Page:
Majority Leader Steny Hoyer
As we work to recover from the worst economic crisis since the Great Depression, both Republicans and Democrats have offered plans for our economy. Republicans' own Congressional campaign chair admitted that they intend to return America to the "exact same agenda" of the Bush years -- the agenda that got our economy into this mess. Democrats, on the other hand, believe that when more products are made in America, more families will be able to Make It In America. That's why Democrats are pursuing the Make It In America agenda, a plan to create middle-class jobs by rebuilding our manufacturing sector. Reinvigorating manufacturing will be at the top of Democrats' agenda for a long time to come, and it will remain a top priority in the next Congress, where we expect to retain the majority -- because Americans still look to Democrats to strengthen the middle class.
How do the two parties' approaches compare?
Ironically enough, Republicans announced their "Pledge to America" at a small business -- and then turned around that same day and voted against loans and tax cuts to help small businesses. Republicans claimed that they'd listen to voters' suggestions on their "America Speaking Out" website; but the single most popular policy turned out to be preventing the outsourcing of American jobs, an idea conspicuously absent from the Republican agenda. In fact, House Republicans voted against legislation to make it more difficult to outsource American jobs -- five times.
Republicans' economic agenda is no different from the agenda they pursued during the Bush years: lax rules for corporations and tax cuts for the wealthiest Americans. But we've already seen exactly what those policies accomplished. Taking the referees off of the field led to a Wall Street meltdown and the loss of millions of jobs; tax cuts for the wealthy coincided with an economic crisis, declining income for the middle class, and historic levels of inequality. Now, Republicans want to extend those tax cuts for the wealthy, and they're holding middle-class tax cuts hostage in order to do so -- even when economists agree that upper-income tax cuts won't create jobs or boost the economy, and even when another Republican tax giveaway would put our children another $700 billion in debt. It's no wonder that, considering the challenges our economy still faces, even former Bush speechwriter David Frum called the Republican plan a "pledge to do nothing."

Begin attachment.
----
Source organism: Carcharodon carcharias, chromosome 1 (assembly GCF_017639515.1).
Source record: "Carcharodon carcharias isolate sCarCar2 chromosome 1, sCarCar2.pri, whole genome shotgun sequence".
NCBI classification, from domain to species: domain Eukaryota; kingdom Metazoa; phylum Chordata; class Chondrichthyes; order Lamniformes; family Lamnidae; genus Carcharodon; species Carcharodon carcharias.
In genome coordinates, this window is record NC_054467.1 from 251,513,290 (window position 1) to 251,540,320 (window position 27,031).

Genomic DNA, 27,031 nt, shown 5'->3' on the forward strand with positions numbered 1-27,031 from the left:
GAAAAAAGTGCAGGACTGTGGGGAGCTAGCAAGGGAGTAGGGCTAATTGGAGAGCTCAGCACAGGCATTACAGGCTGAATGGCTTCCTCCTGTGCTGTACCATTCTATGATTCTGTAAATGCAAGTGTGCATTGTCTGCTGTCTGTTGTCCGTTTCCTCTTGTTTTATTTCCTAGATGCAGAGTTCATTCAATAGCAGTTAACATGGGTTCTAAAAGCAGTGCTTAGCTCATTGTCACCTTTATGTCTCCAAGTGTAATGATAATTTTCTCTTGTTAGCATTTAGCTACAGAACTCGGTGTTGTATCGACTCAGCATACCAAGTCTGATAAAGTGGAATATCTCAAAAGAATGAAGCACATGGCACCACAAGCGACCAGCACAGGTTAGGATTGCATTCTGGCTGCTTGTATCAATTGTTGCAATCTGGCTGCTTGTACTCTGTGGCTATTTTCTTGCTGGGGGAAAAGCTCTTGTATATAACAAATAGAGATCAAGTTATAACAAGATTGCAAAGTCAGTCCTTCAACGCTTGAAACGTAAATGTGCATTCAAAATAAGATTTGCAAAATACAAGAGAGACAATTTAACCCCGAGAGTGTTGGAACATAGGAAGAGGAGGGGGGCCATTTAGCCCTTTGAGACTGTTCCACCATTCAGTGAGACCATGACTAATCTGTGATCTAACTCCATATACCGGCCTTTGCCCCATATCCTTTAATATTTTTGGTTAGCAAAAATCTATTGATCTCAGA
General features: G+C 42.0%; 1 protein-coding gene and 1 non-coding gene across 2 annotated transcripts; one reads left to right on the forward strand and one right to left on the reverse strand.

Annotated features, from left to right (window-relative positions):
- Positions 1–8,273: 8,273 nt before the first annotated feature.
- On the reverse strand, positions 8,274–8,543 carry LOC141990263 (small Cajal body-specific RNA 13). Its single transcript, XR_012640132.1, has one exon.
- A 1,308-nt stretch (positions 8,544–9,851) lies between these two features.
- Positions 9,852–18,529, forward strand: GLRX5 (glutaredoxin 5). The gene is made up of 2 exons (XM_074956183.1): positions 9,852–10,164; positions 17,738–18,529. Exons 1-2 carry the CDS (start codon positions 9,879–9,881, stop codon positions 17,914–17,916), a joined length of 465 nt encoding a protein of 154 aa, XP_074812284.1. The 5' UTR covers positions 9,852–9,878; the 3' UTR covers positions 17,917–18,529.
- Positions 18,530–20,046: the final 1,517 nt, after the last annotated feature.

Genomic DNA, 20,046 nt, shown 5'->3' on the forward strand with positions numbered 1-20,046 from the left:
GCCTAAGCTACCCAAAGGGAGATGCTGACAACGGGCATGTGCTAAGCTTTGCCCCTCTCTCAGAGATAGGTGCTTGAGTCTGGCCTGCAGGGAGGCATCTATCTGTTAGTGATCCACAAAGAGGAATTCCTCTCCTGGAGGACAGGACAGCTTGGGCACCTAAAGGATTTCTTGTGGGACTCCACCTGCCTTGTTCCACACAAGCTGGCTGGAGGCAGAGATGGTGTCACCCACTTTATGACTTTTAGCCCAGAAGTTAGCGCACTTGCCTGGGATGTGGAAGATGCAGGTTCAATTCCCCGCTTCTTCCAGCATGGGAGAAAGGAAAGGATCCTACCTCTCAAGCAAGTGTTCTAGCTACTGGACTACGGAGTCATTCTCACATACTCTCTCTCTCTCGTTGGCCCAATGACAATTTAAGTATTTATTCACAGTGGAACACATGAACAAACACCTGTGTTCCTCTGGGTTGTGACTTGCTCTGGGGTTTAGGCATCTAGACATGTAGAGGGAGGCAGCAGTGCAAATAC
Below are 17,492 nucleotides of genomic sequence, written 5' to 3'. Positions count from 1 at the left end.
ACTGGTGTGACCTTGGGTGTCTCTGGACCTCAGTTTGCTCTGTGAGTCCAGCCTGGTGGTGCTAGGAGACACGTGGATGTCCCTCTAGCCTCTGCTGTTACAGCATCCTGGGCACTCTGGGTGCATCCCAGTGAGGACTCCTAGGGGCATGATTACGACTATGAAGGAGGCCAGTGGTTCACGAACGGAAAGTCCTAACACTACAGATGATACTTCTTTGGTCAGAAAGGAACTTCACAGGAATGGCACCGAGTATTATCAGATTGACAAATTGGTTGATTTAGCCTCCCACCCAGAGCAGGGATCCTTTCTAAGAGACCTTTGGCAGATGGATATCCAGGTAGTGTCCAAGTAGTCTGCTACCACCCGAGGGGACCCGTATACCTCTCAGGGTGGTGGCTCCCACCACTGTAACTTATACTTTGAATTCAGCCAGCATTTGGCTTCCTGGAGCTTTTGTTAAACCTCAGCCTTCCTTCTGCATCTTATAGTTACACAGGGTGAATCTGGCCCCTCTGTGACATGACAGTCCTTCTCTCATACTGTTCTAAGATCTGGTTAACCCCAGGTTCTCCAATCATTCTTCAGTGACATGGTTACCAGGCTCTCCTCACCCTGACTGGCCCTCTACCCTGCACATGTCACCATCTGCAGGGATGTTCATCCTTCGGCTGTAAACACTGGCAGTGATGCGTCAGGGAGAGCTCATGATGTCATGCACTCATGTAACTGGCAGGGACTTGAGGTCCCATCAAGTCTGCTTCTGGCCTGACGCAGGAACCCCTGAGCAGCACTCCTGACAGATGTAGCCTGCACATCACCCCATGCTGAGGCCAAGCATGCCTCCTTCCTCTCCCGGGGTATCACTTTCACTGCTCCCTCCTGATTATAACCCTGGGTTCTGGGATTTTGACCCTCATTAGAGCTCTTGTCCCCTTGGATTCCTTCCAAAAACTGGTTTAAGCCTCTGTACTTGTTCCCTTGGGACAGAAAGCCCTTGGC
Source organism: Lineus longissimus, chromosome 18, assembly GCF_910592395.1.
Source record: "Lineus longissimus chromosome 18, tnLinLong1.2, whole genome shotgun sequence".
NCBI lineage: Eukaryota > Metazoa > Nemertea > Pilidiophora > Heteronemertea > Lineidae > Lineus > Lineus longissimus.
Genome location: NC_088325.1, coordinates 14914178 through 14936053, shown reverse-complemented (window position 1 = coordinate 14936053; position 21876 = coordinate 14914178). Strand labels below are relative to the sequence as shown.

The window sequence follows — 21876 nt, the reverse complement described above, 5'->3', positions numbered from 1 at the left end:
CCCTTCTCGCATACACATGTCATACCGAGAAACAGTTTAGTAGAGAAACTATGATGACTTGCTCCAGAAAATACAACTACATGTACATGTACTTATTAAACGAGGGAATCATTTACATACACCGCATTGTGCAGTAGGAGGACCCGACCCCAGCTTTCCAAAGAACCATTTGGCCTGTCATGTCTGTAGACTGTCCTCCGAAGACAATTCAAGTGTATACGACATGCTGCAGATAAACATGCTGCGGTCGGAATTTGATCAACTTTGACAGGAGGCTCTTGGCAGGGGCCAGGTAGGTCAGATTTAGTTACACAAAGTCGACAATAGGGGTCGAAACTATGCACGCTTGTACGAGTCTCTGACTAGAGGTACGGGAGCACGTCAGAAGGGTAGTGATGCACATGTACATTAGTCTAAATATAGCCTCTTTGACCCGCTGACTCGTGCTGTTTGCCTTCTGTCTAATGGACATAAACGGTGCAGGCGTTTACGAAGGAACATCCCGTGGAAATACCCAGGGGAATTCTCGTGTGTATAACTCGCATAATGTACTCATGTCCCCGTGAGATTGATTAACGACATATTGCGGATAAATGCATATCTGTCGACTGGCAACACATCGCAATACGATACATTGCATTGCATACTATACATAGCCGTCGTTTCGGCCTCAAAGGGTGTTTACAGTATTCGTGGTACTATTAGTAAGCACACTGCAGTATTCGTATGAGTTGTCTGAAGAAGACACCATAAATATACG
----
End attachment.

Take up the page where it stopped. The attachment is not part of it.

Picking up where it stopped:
By contrast, Democrats understand that recovery begins with the middle class -- and that manufacturing is one of the most reliable sources of secure, middle-class jobs. Reclaiming our place as a nation that makes things is a crucial part of realizing the American Dream.
While America lost nearly one-third of its manufacturing jobs during the Bush years, that sector has started a rebound. We added manufacturing jobs for the first seven months of this year, a total of 136,000 new jobs -- and the longest sustained growth in manufacturing employment in 13 years. And though that string of adding jobs was broken in August, the economic activity of the manufacturing sector, as measured by production, exports, and inventories, has expanded for 13 straight months. Democrats want to shape policies that can build on that success -- policies that both business and labor can strongly support, because they mean a more competitive American economy and sustainable, well-paying jobs.
For that reason, Democrats have worked to pass bills on the Make It In America agenda -- a plan to regain our manufacturing strength. Make It In America means investing in manufacturing innovation, making the American workforce the best-trained one in the world, and creating an environment in which American manufacturers can create jobs here and still compete in an open global market.